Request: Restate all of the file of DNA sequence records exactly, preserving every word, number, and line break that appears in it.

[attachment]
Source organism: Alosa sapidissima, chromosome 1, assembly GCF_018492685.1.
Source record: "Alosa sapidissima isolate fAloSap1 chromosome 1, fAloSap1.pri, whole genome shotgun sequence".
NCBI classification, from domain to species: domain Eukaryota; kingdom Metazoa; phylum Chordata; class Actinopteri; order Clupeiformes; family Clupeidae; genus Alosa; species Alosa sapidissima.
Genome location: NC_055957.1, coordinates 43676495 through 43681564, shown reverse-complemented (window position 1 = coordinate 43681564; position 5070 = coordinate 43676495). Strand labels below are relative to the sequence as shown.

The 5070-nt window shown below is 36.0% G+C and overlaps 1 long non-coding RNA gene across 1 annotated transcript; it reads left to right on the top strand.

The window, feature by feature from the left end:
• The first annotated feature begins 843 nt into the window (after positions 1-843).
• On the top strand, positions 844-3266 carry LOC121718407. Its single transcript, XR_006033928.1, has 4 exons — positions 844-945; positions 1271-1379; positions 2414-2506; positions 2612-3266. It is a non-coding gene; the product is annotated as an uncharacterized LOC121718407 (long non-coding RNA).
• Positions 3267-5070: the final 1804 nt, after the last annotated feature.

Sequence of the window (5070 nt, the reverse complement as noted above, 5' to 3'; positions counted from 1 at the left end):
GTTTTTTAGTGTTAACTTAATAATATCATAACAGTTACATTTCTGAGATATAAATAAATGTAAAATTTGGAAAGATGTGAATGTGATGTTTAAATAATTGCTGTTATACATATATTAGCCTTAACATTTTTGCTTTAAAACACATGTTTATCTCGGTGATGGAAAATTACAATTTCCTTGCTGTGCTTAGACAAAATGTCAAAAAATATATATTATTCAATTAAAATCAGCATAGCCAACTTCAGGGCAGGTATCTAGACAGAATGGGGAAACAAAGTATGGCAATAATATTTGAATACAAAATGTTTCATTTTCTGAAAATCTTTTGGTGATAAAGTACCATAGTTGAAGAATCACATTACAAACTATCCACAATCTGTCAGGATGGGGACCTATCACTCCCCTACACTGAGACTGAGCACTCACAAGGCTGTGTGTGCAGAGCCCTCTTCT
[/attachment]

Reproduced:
Source organism: Alosa sapidissima, chromosome 1, assembly GCF_018492685.1.
Source record: "Alosa sapidissima isolate fAloSap1 chromosome 1, fAloSap1.pri, whole genome shotgun sequence".
NCBI classification, from domain to species: domain Eukaryota; kingdom Metazoa; phylum Chordata; class Actinopteri; order Clupeiformes; family Clupeidae; genus Alosa; species Alosa sapidissima.
Genome location: NC_055957.1, coordinates 43676495 through 43681564, shown reverse-complemented (window position 1 = coordinate 43681564; position 5070 = coordinate 43676495). Strand labels below are relative to the sequence as shown.

The 5070-nt window shown below is 36.0% G+C and overlaps 1 long non-coding RNA gene across 1 annotated transcript; it reads left to right on the top strand.

The window, feature by feature from the left end:
• The first annotated feature begins 843 nt into the window (after positions 1-843).
• On the top strand, positions 844-3266 carry LOC121718407. Its single transcript, XR_006033928.1, has 4 exons — positions 844-945; positions 1271-1379; positions 2414-2506; positions 2612-3266. It is a non-coding gene; the product is annotated as an uncharacterized LOC121718407 (long non-coding RNA).
• Positions 3267-5070: the final 1804 nt, after the last annotated feature.

Sequence of the window (5070 nt, the reverse complement as noted above, 5' to 3'; positions counted from 1 at the left end):
GTTTTTTAGTGTTAACTTAATAATATCATAACAGTTACATTTCTGAGATATAAATAAATGTAAAATTTGGAAAGATGTGAATGTGATGTTTAAATAATTGCTGTTATACATATATTAGCCTTAACATTTTTGCTTTAAAACACATGTTTATCTCGGTGATGGAAAATTACAATTTCCTTGCTGTGCTTAGACAAAATGTCAAAAAATATATATTATTCAATTAAAATCAGCATAGCCAACTTCAGGGCAGGTATCTAGACAGAATGGGGAAACAAAGTATGGCAATAATATTTGAATACAAAATGTTTCATTTTCTGAAAATCTTTTGGTGATAAAGTACCATAGTTGAAGAATCACATTACAAACTATCCACAATCTGTCAGGATGGGGACCTATCACTCCCCTACACTGAGACTGAGCACTCACAAGGCTGTGTGTGCAGAGCCCTCTTCT